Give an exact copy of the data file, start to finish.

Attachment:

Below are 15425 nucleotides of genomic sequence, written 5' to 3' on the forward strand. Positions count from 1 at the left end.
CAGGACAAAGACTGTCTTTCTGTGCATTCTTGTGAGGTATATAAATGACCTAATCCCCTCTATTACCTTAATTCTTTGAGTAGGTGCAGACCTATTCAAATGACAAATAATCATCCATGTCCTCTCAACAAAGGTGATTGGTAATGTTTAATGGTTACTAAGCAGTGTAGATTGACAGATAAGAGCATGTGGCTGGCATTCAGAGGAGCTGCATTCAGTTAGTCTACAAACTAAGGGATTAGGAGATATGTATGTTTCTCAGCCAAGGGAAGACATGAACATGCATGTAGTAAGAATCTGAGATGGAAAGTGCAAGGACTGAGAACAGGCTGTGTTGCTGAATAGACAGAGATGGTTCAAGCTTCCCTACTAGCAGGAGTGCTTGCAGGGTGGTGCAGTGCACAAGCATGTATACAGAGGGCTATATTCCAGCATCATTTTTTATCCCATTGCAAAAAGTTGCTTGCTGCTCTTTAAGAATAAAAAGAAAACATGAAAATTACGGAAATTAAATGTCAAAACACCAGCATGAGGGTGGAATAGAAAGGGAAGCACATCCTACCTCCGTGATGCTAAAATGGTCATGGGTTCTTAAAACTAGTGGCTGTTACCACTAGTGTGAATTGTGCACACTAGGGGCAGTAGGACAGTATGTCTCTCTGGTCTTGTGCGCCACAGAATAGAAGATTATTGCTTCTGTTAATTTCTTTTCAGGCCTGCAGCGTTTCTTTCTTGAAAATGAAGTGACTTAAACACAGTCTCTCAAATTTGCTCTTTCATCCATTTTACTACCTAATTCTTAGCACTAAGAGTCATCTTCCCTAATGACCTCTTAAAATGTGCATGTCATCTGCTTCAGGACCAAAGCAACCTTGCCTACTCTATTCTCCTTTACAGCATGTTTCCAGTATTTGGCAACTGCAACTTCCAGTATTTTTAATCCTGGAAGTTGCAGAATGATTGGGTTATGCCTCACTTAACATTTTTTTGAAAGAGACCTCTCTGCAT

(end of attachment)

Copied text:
Below are 15425 nucleotides of genomic sequence, written 5' to 3' on the forward strand. Positions count from 1 at the left end.
CAGGACAAAGACTGTCTTTCTGTGCATTCTTGTGAGGTATATAAATGACCTAATCCCCTCTATTACCTTAATTCTTTGAGTAGGTGCAGACCTATTCAAATGACAAATAATCATCCATGTCCTCTCAACAAAGGTGATTGGTAATGTTTAATGGTTACTAAGCAGTGTAGATTGACAGATAAGAGCATGTGGCTGGCATTCAGAGGAGCTGCATTCAGTTAGTCTACAAACTAAGGGATTAGGAGATATGTATGTTTCTCAGCCAAGGGAAGACATGAACATGCATGTAGTAAGAATCTGAGATGGAAAGTGCAAGGACTGAGAACAGGCTGTGTTGCTGAATAGACAGAGATGGTTCAAGCTTCCCTACTAGCAGGAGTGCTTGCAGGGTGGTGCAGTGCACAAGCATGTATACAGAGGGCTATATTCCAGCATCATTTTTTATCCCATTGCAAAAAGTTGCTTGCTGCTCTTTAAGAATAAAAAGAAAACATGAAAATTACGGAAATTAAATGTCAAAACACCAGCATGAGGGTGGAATAGAAAGGGAAGCACATCCTACCTCCGTGATGCTAAAATGGTCATGGGTTCTTAAAACTAGTGGCTGTTACCACTAGTGTGAATTGTGCACACTAGGGGCAGTAGGACAGTATGTCTCTCTGGTCTTGTGCGCCACAGAATAGAAGATTATTGCTTCTGTTAATTTCTTTTCAGGCCTGCAGCGTTTCTTTCTTGAAAATGAAGTGACTTAAACACAGTCTCTCAAATTTGCTCTTTCATCCATTTTACTACCTAATTCTTAGCACTAAGAGTCATCTTCCCTAATGACCTCTTAAAATGTGCATGTCATCTGCTTCAGGACCAAAGCAACCTTGCCTACTCTATTCTCCTTTACAGCATGTTTCCAGTATTTGGCAACTGCAACTTCCAGTATTTTTAATCCTGGAAGTTGCAGAATGATTGGGTTATGCCTCACTTAACATTTTTTTGAAAGAGACCTCTCTGCAT